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The loading dock, as you can imagine, is absolutely vital to the operations of any warehouse.

For warehouses of any industry, from heavy machinery to customer-facing retail and even specialty niche markets, the loading dock is the heart of every operation. It keeps products flowing in and out, it serves as either the first or last step on the journey for everything your warehouse touches, and it winds up getting involved in nearly every procedure and item handling method your warehouse has.

Considering all of the traffic that flows into and out of them, it’s no surprise that loading docks can also be the source of frequent bottlenecks and slowdowns in the process. Due to inefficient procedure or simple traffic congestion, you can easily find yourself falling behind or suffering from process failures at the loading dock along the way.

Looking for a way to prevent that? We’re glad you asked:


Set a plan for loading efficiency

No matter if you ship products directly to the end consumer or serve as a distribution hub for other retail outlets, loading products onto outgoing trucks is going to be a large part of any warehouse, and ensuring you have good procedures in place for loading these items is going to go a long way.

Start by reviewing your load sequencing. Whoever’s receiving that truck is going to want to be able to unload them in a timely and easy fashion, so make sure your staff has time to form a plan and procedure for what items need to go where in all outbound shipments. Making sure all of your outgoing shipments have a clearly-marked place to stay in the loading area, such as wire shelves or steel shelving to keep them nearby and organized before they need to get on the truck.


…and for unloading efficiency

Of course, the loading dock isn’t just for loading—getting those products back off the truck will require careful planning as well.

Trucks are generally treated as last-in, first-out due to where the products are located on board. In order to maintain efficiency and avoid bottlenecking the rest of the process, you’ll need to develop a plan to get those items off as quickly and safely as possible. Do your goods typically come shipped pre-palletized, requiring you to get them to the pallet racks faster? Do you need to break down shipments as they come in? Are their destinations too spread out throughout the warehouse and require a lot of foot traffic and extra travel? It may require some review of your current layout and picking procedures, but knowing what steps are involved and what needs to happen to make it faster will go a long way.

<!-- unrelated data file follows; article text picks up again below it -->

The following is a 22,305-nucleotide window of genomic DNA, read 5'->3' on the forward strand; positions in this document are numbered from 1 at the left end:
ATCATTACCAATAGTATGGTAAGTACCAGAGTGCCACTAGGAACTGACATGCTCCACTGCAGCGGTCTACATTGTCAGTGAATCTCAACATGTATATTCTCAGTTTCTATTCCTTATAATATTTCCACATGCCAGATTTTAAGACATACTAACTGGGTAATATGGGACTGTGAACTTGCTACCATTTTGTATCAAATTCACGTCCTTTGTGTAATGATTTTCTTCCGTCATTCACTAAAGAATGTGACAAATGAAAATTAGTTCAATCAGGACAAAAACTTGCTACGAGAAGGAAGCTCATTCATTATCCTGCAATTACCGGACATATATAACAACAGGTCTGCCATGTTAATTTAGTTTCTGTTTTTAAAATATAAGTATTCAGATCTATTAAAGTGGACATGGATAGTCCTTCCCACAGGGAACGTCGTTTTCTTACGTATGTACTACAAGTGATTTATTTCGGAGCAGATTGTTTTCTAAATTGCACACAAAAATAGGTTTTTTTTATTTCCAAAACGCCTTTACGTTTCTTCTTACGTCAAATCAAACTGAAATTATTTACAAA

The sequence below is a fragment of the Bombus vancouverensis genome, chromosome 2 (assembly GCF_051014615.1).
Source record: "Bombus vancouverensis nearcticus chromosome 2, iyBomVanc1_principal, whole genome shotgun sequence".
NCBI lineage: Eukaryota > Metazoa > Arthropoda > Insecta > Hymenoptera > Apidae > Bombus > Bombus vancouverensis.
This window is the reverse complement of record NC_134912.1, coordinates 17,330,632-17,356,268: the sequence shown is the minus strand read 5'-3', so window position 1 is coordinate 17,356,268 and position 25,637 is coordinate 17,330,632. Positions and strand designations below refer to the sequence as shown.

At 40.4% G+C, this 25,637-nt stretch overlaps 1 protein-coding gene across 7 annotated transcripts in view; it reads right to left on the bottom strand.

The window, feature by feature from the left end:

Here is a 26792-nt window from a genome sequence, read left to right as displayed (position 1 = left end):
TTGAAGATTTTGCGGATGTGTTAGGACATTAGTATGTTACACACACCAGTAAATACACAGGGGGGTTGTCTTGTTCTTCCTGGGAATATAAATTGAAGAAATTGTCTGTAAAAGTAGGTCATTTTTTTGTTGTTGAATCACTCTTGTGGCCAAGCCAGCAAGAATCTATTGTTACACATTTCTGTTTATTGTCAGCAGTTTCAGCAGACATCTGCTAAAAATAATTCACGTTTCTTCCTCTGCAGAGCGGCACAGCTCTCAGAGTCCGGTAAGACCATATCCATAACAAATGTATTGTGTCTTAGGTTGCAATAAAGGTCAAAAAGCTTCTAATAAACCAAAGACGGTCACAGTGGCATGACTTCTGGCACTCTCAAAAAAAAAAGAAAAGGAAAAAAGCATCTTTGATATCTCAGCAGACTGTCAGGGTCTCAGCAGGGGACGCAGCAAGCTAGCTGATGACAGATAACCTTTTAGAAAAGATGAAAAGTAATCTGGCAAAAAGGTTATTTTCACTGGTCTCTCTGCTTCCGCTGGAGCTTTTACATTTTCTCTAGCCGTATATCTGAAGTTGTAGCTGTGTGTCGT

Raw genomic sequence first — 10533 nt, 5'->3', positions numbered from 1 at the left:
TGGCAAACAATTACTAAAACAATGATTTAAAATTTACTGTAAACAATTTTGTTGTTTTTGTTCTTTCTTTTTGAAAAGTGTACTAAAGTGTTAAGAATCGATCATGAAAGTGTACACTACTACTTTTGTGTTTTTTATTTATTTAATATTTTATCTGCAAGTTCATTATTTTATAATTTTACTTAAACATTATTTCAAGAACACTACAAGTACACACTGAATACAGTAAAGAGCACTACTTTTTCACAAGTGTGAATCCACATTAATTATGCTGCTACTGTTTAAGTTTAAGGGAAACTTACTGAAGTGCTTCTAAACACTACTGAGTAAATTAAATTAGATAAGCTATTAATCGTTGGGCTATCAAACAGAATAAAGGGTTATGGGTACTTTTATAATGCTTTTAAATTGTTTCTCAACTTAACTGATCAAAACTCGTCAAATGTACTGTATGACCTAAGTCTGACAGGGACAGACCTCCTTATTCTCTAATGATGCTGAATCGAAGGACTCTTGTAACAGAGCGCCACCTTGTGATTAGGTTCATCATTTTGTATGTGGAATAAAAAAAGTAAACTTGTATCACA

Pace your labor needs

The trick with staffing a shipping/receiving area is to be flexible. Docks can be totally quiet one moment and then slammed and busy the next, with no in-between. Take some time to review your current metrics and KPIs and tease out when your busiest hours are—are some trucks consistently on time? Are some later than others? Do some of them require more time to unload and restock than others? Review these and see what changes you can make to scheduling and staffing to make sure every peak time has enough people to prevent slowdown and confusion.


Maintain high safety standards

With as busy as the loading dock gets, accidents are even more likely to occur thanks to the traffic and high concentration of staff. Not only can this affect productivity, it can pose a greater threat to your workers than in any other area of the warehouse. By taking the time to review your loading dock safety procedures you can make sure that your work gets done safely and completely without putting your staff at greater risk of injury.

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